((ab)c)d     (a(bc))d     (ab)(cd)     a((bc)d)     a(b(cd))

And depending whether we're talking about boxes of ((beautiful mind) paper), or (paper boxes) [reminiscent of] (beautiful mind), we have something like


I'll vote for the first one, but given the wide variation that English allows for the interpretation of (N N) compounds, their potential meanings are extensively overlapping.





  1. J.W. Brewer said,

    June 10, 2023 @ 8:04 am

    And here I thought that this was going to be an example of voice-to-text conversion software gone hilariously awry and you were going to reverse-engineer the most likely thing actually said that the software had turned into apparent gobbledygook.

  2. Q. Pheevr said,

    June 10, 2023 @ 8:33 am

    I'm not beautiful, so I don't mind paper boxes at all.

  3. Pamela said,

    June 10, 2023 @ 9:08 am

    I immediately assumed that "beautiful mind" was a reference to the movie, but this entry helps specify it. evidently "beautiful mind" is a reference to chaos–mental or material–and Trump's claims that it obscures some genius method. Trump would be the first to miss the fact that Nash's mind was intermittently chaos only, and the genius part was not particularly chaotic. "beautiful mind paper boxes" are evidently non-plastic boxes in some idiotic arrangement that Trump has either claimed relate to the workings of his "beautiful mind" (ignorantly inverting the meaning, as he does with the "Presidential Records Act"), or it is their own parody shorthand for his non-method method (or method non-method).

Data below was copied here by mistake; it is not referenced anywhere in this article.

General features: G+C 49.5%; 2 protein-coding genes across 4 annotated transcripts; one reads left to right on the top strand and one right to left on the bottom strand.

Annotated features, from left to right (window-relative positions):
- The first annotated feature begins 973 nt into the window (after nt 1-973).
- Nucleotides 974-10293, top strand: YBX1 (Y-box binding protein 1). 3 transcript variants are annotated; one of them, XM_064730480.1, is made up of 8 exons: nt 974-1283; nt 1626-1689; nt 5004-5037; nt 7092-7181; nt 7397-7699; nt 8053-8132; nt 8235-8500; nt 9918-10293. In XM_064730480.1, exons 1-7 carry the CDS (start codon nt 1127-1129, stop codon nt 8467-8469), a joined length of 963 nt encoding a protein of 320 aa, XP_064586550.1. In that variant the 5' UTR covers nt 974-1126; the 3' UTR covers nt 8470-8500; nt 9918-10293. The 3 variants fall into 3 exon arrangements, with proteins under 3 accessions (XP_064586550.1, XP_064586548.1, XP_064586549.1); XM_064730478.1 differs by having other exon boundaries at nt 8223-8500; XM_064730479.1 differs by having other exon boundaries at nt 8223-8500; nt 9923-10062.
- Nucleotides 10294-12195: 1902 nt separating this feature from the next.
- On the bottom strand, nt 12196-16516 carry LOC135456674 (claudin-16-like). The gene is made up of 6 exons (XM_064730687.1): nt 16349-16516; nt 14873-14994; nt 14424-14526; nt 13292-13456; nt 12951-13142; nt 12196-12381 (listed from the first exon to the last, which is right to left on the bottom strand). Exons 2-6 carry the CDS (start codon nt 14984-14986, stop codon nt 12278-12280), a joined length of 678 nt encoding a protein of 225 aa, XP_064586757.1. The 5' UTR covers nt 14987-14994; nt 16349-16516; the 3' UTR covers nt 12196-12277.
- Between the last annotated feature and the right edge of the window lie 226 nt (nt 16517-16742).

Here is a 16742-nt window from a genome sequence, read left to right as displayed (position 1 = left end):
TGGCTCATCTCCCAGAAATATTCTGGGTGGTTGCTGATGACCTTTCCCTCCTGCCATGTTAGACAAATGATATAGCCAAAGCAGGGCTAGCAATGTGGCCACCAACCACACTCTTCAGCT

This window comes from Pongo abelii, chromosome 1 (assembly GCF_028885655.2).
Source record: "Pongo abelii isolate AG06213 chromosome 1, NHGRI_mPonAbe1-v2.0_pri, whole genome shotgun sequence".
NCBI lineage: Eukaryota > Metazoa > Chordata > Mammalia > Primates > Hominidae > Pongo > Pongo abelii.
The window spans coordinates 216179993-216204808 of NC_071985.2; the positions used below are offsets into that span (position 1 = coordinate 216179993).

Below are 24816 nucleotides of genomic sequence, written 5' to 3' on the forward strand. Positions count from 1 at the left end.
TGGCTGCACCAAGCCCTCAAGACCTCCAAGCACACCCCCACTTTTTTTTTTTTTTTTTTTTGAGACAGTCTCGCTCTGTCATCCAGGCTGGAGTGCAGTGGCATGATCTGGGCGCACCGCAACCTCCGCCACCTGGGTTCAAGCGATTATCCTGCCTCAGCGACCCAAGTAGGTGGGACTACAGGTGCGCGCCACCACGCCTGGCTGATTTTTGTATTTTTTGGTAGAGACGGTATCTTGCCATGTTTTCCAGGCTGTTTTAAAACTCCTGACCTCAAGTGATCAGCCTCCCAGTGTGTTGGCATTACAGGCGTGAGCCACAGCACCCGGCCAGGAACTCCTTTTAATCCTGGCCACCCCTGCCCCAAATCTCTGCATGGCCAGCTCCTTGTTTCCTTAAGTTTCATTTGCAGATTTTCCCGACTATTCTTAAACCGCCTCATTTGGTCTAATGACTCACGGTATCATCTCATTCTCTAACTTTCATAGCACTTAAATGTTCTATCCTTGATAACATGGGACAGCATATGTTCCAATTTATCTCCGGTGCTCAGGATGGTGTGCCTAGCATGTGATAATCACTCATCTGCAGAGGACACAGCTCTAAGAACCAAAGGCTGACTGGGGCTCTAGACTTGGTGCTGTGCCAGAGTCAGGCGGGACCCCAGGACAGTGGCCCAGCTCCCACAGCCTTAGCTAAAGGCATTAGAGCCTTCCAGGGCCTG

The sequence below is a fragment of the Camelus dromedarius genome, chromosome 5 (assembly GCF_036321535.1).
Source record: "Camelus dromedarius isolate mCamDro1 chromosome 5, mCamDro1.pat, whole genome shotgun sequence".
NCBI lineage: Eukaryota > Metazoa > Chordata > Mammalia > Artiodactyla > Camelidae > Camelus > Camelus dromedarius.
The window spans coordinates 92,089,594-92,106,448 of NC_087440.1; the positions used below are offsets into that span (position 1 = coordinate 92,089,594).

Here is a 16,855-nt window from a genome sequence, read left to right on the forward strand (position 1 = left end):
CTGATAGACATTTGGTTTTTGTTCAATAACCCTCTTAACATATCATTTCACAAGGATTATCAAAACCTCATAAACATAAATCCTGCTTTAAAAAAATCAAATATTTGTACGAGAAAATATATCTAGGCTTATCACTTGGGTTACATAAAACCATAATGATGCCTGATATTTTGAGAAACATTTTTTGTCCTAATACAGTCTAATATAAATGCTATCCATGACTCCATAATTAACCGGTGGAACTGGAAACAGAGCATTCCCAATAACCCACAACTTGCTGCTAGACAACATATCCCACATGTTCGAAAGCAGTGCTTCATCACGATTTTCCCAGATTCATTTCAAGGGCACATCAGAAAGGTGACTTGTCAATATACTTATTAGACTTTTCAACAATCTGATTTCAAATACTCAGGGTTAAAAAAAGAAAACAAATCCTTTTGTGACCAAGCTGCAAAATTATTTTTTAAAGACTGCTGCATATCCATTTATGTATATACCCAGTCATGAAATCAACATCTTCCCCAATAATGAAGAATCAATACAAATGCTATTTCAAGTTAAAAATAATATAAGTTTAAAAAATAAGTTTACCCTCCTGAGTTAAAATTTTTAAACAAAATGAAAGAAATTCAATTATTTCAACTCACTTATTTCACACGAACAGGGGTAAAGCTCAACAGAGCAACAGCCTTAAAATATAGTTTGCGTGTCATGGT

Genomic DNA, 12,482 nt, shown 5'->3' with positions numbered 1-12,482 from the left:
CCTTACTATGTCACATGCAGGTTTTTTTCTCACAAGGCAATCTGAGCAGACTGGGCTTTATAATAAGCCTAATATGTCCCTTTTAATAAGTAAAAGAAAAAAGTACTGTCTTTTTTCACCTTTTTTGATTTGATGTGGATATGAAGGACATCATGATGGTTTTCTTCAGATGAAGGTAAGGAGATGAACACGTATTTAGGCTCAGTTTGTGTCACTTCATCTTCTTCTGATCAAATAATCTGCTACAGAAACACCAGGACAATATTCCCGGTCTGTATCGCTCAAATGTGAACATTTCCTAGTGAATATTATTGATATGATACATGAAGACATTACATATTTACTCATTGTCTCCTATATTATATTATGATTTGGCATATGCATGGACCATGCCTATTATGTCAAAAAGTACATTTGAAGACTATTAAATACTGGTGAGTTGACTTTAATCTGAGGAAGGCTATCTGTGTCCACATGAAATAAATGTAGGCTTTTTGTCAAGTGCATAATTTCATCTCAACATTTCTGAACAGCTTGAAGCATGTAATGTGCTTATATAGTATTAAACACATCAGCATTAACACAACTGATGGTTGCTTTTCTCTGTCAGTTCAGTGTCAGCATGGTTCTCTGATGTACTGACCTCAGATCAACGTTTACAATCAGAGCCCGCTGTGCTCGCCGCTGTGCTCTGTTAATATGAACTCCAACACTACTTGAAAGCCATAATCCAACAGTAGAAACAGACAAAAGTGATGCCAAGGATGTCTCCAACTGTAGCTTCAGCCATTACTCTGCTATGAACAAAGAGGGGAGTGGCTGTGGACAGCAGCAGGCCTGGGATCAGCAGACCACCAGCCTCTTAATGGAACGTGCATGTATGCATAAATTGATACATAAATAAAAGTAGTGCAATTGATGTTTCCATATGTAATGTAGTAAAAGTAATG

4. Gregory Kusnick said,

    June 10, 2023 @ 10:01 am

    I hadn't made the connection with the movie; my first thought was that "mind paper" could be some kind of weird mistranslation of "intelligence report". (We know there's at least one person in Trump's inner circle whose L1 is not English.) And "beautiful" is one of Trump's favorite adjectives (along with "tremendous" and "huge"). So it's not inconceivable that staff adopted "beautiful mind paper" as an oblique reference to classified documents they knew he wasn't supposed to have.

  5. KeithB said,

    June 10, 2023 @ 10:06 am

    I just figured it was a bad autocorrect.

  6. Jarek Weckwerth said,

    June 10, 2023 @ 2:18 pm

    I have to sheepishly admit I thought the boxes were branded boxes (think Mickey Mouse branded boxes for kids) that said "Beautiful Mind" on the side ;)

  7. Taylor, Philip said,

    June 10, 2023 @ 2:52 pm

    Any possible connection with the 2016 Korean television series of similar name (modulo boxes) ?